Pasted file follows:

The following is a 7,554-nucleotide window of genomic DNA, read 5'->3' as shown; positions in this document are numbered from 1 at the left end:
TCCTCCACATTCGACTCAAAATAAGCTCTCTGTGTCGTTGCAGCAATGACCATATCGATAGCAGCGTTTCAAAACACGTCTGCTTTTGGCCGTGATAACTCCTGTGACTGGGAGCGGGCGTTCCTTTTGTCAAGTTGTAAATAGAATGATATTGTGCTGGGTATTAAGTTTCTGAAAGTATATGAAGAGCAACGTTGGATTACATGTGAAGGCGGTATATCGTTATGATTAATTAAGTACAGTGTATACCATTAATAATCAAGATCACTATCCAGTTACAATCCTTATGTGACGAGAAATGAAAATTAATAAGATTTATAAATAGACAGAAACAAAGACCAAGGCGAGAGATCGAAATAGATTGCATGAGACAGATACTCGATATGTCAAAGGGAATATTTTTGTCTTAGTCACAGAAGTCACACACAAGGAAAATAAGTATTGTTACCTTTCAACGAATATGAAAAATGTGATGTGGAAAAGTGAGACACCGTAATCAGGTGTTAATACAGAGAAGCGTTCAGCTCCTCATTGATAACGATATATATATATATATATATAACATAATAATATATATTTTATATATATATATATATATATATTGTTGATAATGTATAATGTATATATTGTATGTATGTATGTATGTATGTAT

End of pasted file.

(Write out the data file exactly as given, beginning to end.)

The following is a 7,554-nucleotide window of genomic DNA, read 5'->3' as shown; positions in this document are numbered from 1 at the left end:
TCCTCCACATTCGACTCAAAATAAGCTCTCTGTGTCGTTGCAGCAATGACCATATCGATAGCAGCGTTTCAAAACACGTCTGCTTTTGGCCGTGATAACTCCTGTGACTGGGAGCGGGCGTTCCTTTTGTCAAGTTGTAAATAGAATGATATTGTGCTGGGTATTAAGTTTCTGAAAGTATATGAAGAGCAACGTTGGATTACATGTGAAGGCGGTATATCGTTATGATTAATTAAGTACAGTGTATACCATTAATAATCAAGATCACTATCCAGTTACAATCCTTATGTGACGAGAAATGAAAATTAATAAGATTTATAAATAGACAGAAACAAAGACCAAGGCGAGAGATCGAAATAGATTGCATGAGACAGATACTCGATATGTCAAAGGGAATATTTTTGTCTTAGTCACAGAAGTCACACACAAGGAAAATAAGTATTGTTACCTTTCAACGAATATGAAAAATGTGATGTGGAAAAGTGAGACACCGTAATCAGGTGTTAATACAGAGAAGCGTTCAGCTCCTCATTGATAACGATATATATATATATATATATAACATAATAATATATATTTTATATATATATATATATATATATTGTTGATAATGTATAATGTATATATTGTATGTATGTATGTATGTATGTAT